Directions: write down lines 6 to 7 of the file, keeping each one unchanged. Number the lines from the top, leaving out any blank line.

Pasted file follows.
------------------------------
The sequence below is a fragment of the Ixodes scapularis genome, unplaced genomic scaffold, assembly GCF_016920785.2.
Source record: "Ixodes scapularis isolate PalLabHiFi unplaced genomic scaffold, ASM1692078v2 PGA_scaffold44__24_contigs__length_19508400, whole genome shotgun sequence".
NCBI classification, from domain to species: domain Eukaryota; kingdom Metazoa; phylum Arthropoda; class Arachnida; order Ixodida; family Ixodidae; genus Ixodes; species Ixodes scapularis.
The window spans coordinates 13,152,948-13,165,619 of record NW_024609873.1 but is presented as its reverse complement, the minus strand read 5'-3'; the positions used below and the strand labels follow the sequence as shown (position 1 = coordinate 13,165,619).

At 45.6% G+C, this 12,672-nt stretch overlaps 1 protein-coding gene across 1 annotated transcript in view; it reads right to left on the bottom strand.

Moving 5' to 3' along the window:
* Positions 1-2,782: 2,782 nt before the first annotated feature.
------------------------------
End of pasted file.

Moving 5' to 3' along the window:
* Positions 1-2,782: 2,782 nt before the first annotated feature.